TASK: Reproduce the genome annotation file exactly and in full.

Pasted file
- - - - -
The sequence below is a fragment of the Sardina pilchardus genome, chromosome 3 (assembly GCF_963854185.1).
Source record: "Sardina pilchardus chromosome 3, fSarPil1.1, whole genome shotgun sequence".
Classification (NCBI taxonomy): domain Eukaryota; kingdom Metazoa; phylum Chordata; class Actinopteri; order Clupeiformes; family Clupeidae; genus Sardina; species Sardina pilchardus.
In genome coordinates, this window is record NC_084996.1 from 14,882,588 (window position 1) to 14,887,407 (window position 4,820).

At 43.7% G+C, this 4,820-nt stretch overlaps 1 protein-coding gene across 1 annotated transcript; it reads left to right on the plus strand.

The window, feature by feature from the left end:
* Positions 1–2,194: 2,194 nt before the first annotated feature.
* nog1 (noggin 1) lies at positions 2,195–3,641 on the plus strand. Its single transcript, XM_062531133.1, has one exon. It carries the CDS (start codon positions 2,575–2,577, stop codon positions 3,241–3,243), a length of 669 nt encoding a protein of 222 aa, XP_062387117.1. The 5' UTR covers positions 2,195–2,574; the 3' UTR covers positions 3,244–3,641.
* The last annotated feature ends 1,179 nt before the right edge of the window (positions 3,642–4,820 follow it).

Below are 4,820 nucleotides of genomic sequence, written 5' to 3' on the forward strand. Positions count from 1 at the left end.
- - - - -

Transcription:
The sequence below is a fragment of the Sardina pilchardus genome, chromosome 3 (assembly GCF_963854185.1).
Source record: "Sardina pilchardus chromosome 3, fSarPil1.1, whole genome shotgun sequence".
Classification (NCBI taxonomy): domain Eukaryota; kingdom Metazoa; phylum Chordata; class Actinopteri; order Clupeiformes; family Clupeidae; genus Sardina; species Sardina pilchardus.
In genome coordinates, this window is record NC_084996.1 from 14,882,588 (window position 1) to 14,887,407 (window position 4,820).

At 43.7% G+C, this 4,820-nt stretch overlaps 1 protein-coding gene across 1 annotated transcript; it reads left to right on the plus strand.

The window, feature by feature from the left end:
* Positions 1–2,194: 2,194 nt before the first annotated feature.
* nog1 (noggin 1) lies at positions 2,195–3,641 on the plus strand. Its single transcript, XM_062531133.1, has one exon. It carries the CDS (start codon positions 2,575–2,577, stop codon positions 3,241–3,243), a length of 669 nt encoding a protein of 222 aa, XP_062387117.1. The 5' UTR covers positions 2,195–2,574; the 3' UTR covers positions 3,244–3,641.
* The last annotated feature ends 1,179 nt before the right edge of the window (positions 3,642–4,820 follow it).

Below are 4,820 nucleotides of genomic sequence, written 5' to 3' on the forward strand. Positions count from 1 at the left end.